Newspaper article St Louis Post-Dispatch (MO)

Ar-15 Raffle Raising More Than Funds

Newspaper article St Louis Post-Dispatch (MO)

Ar-15 Raffle Raising More Than Funds

Article excerpt

IN HIS RACE for the Senate, C. Ronald Franks of Maryland's Eastern Shore has come up with a novel fund-raiser:

An assault rifle raffle.

A $5 raffle ticket buys a chance for a Colt AR-15. That's the civilian version of the M-16 carried by infantrymen. In the crime bill before Congress, the Colt AR-15 is one of the weapons that would be banned.

Franks is a state legislator from Grasonville, Md., a dentist and a sometime hunter. He is also a candidate for the Republican nomination to challenge Sen. Paul Sarbanes, D-Md., in September.

Within Franks' campaign, Larry Parker has become a designated answerer for questions about the raffle. Parker is a retired federal executive. He describes Franks as a "moderate conservative" who is opposed to what he sees as big government infringement on individual liberties - in this case, the Second Amendment right-to-bear-arms provision.

The raffle is booming, says Parker. Ticket sales have gone high-tech. "That raffle was put out on Internet bulletin boards," he said. "We have had orders and supporting phone calls from over 10 states." So much response on the "preppy" information superhighway, says Parker, is proof that protected gun ownership is not just an issue for beer-drinking Bubbas in pickups accessorized with gunracks. "I am not," as Parker put it, "Joe Sixpack."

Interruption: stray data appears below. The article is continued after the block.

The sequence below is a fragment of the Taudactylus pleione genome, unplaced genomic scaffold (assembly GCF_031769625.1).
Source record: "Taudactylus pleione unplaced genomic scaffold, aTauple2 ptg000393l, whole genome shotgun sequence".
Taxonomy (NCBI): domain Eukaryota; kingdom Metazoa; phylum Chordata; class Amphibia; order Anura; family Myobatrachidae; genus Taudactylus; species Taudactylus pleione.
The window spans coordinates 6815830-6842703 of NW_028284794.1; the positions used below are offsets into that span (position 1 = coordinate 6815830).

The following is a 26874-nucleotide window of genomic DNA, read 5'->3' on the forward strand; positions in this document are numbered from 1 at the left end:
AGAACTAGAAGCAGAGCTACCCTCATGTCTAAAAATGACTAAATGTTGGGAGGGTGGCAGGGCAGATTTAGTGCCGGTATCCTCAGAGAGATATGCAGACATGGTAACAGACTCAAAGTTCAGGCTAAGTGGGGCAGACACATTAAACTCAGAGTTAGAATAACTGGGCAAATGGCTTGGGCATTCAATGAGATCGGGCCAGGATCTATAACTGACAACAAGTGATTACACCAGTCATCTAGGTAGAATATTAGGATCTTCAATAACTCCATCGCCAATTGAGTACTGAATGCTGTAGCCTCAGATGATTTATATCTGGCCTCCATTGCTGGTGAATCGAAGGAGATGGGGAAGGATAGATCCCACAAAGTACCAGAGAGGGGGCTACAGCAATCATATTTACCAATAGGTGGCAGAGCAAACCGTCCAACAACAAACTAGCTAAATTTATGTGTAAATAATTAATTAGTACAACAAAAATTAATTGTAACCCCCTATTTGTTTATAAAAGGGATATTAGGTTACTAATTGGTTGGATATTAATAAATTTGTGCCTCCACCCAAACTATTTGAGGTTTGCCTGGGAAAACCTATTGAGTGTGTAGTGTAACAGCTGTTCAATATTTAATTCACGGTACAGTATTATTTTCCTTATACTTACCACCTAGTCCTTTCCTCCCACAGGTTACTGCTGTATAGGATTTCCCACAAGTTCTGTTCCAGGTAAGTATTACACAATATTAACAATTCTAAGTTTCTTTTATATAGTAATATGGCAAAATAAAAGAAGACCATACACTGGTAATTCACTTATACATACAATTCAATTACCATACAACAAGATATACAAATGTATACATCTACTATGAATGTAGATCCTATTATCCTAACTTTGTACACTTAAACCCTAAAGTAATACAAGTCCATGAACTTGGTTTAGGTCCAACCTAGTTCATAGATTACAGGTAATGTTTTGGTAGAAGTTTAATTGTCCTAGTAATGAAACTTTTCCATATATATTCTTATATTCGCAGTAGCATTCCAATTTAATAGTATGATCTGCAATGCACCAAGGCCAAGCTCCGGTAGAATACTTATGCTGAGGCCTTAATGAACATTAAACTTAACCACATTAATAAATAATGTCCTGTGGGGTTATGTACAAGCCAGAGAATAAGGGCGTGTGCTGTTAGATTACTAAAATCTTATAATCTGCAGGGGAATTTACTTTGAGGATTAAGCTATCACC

Parker and Franks are at pains to distance the rifle in the raffle from the phrase "assault rifle." It conjures up the vision of wild-eyed fanatics maniacally spraying a deadly rain of bullets at people.

"We're not dealing with an assault weapon," insisted Parker. "The gun which we're raffling off has a five-shot magazine." Not many people, he says, are likely to go the trouble and the risk of converting it to a full automatic, which is a federal offense.

True, Parker says, it looks scary. Or, as Franks has put it, the Colt AR-15 suffers from a "prejudice of appearance, not unlike prejudice against skin color or nationality." And a 12-guage shotgun - the more typical hunter's weapon - is "one of the most vicious firearms that's ever been manufactured," said Parker. He argues that the AR-15 should not be singled out as dangerous. …

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